Characteristics of Maltese marble tables
Table tops made by the Darmanin firm can be distinguished from Florentine tables by their distinctive repertoire of motifs, often drawing on Maltese history and emblems, and by the boldness and clarity of their designs. This is firmly within the Maltese tradition which was closer to the more abstract design tradition of the marble workshops in Naples and Sicily. An impression of rounded shape is conveyed in work by the Darmanin firm by a careful choice of marbles with natural shading and striation, but motifs appear two-dimensional in comparison with 19th-century Florentine examples, which have a minutely detailed trompe loeil effect. The Darmanin style may have been influenced by the Maltese artist Giuseppe Hyzler, who opened an art school in Valletta in 1823 and who stressed the importance of linearity and clear uncluttered design.

Malta has few natural reserves of marble and needed to import marbles and semi-precious stones from Sicily, the Aegean and the north coast of Africa.

Pliny's Doves
The Darmanin design closely follows the famous example discovered in 1737 in a Roman floor mosaic now in the Capitoline Museum, Rome, from Hadrian's Villa at Tivoli. There are two variants in micro-mosaic in the National Archaeological Museum in Naples, one from Pompeii, the Casa delle colombe a mosaico, the other S. Maria Capua Vetere. The original, a lost ancient Greek mosiac at Pergamon, was described by Pliny the Elder in his Natural History,completed in 77 AD.

The doves are sometimes found in micromosaic on 18th- and 19th-century Italian tables, but the Darmanin firm probably used printed source-books for their range of Roman motifs, which featured in their work over a period at least twenty years. A table they showed at the 1862 International Exhibition, London, had the same motif of a vase and four doves.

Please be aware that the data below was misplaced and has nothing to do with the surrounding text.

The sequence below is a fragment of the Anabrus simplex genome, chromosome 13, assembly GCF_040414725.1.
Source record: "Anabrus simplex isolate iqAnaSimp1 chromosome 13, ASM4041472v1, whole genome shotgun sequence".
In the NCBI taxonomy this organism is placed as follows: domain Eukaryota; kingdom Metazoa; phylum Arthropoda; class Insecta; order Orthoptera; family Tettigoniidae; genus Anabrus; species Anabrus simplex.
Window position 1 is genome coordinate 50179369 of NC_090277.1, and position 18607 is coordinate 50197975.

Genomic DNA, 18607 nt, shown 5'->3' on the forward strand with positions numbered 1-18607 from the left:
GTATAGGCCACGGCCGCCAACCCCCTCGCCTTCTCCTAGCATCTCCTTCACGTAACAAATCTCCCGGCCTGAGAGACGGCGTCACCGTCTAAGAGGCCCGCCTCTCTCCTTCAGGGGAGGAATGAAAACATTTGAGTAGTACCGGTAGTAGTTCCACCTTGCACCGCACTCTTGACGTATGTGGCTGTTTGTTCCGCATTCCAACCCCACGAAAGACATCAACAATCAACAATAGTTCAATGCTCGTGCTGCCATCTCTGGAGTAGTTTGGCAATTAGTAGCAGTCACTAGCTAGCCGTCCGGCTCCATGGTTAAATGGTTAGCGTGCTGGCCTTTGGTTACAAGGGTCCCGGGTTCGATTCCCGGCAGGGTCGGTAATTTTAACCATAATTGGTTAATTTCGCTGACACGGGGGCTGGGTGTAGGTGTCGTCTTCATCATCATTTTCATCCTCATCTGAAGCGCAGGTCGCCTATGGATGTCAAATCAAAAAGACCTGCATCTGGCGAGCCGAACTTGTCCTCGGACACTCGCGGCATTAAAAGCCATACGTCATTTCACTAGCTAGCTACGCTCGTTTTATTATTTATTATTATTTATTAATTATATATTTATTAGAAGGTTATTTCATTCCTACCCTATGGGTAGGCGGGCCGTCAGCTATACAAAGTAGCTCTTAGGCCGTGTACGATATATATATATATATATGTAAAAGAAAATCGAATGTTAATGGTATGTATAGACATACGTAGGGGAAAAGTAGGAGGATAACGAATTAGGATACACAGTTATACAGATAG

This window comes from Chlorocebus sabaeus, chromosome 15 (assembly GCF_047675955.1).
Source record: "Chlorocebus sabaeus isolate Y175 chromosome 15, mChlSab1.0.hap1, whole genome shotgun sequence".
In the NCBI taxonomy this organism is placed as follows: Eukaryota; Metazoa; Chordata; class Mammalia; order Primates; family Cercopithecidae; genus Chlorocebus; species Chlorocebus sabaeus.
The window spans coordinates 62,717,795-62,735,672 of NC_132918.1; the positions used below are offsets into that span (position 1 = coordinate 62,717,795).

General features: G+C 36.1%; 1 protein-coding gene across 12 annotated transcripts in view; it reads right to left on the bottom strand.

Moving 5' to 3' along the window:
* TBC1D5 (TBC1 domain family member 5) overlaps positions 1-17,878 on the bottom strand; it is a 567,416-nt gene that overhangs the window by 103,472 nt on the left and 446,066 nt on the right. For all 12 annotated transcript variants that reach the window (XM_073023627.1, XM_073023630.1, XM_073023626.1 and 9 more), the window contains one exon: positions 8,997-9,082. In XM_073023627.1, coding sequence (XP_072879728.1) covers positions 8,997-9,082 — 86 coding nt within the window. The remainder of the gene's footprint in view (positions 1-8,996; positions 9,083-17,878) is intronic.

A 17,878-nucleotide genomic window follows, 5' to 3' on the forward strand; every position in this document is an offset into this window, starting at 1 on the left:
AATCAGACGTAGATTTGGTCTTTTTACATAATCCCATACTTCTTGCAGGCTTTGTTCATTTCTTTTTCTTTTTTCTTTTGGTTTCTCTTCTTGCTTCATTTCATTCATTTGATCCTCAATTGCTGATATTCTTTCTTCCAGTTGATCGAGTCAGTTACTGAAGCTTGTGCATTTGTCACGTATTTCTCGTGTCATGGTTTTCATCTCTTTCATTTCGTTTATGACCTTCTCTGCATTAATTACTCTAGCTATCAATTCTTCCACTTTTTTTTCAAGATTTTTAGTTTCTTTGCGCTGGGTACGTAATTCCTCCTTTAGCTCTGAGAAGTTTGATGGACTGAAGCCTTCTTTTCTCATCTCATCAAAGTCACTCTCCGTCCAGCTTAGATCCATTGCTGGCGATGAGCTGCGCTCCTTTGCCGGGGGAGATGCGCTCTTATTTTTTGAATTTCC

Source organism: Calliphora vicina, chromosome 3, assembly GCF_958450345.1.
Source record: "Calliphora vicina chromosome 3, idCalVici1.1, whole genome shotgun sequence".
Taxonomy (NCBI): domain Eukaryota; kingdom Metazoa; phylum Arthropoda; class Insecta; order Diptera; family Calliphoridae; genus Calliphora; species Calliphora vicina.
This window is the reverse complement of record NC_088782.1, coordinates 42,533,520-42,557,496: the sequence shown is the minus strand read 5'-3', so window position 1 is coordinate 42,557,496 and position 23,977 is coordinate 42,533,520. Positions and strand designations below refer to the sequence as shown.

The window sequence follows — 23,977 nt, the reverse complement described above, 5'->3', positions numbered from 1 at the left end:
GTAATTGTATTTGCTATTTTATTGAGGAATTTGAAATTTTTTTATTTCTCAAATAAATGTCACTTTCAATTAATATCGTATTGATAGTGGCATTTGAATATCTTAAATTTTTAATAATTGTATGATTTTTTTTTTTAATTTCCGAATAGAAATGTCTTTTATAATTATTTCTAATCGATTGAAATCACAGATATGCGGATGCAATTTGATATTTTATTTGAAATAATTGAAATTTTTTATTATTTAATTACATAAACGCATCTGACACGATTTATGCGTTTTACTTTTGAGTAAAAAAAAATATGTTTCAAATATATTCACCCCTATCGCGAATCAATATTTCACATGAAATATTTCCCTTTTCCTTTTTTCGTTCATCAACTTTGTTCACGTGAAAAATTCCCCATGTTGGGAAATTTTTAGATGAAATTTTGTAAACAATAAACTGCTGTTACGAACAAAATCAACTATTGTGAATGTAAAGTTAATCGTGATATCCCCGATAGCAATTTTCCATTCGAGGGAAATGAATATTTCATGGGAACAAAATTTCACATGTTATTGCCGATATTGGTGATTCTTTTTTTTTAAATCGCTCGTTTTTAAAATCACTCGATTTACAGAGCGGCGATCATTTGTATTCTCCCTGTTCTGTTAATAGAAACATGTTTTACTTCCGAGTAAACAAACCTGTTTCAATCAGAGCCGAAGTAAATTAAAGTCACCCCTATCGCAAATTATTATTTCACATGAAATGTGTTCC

The shells on the table, including a sea horse, could have been drawn from one of the many illustrated guides published in the early 19th century. Some of the shells illustrated are from the Mediterranean and could have been drawn from life. The firm may also hae seen engravings of the earlier pietre dure tables featuring shells made at the Florentine Grand Ducal workshop. However the shells on the Italian tables are far more detailed, and are set against the strings of pearls characteristic of the Florentine workshop.

Descriptive line

Circular Victorian table with inlaid marble top on columnar support.

Bibliographic References (Citation, Note/Abstract, NAL no)

Hay, Kate. Mosaic Marble Tables by J. Darmanin & Sons of Malta. Furniture History. Vol. XLVI (2010), pp.157-188.

Labels and date

J. Darmanin & Sons (active about 1820–about 1886)

Top: Malta

Stand: probably Great Britain
Turned and carved mahogany

Museum no. W.24-2003

The marble workshops in Malta were founded by Italian craftsmen. Like the cabinet (right), this table top is made using the Florentine pietre dure technique. The shells might appear to be inlaid into the white marble but actually the whole surface was assembled in thin slices like a jigsaw. [01/12/2012]




Pietre dure

Subjects depicted

Seahorse; Coral; Dove; Shell; Bowl; Water




Furniture and Woodwork Collection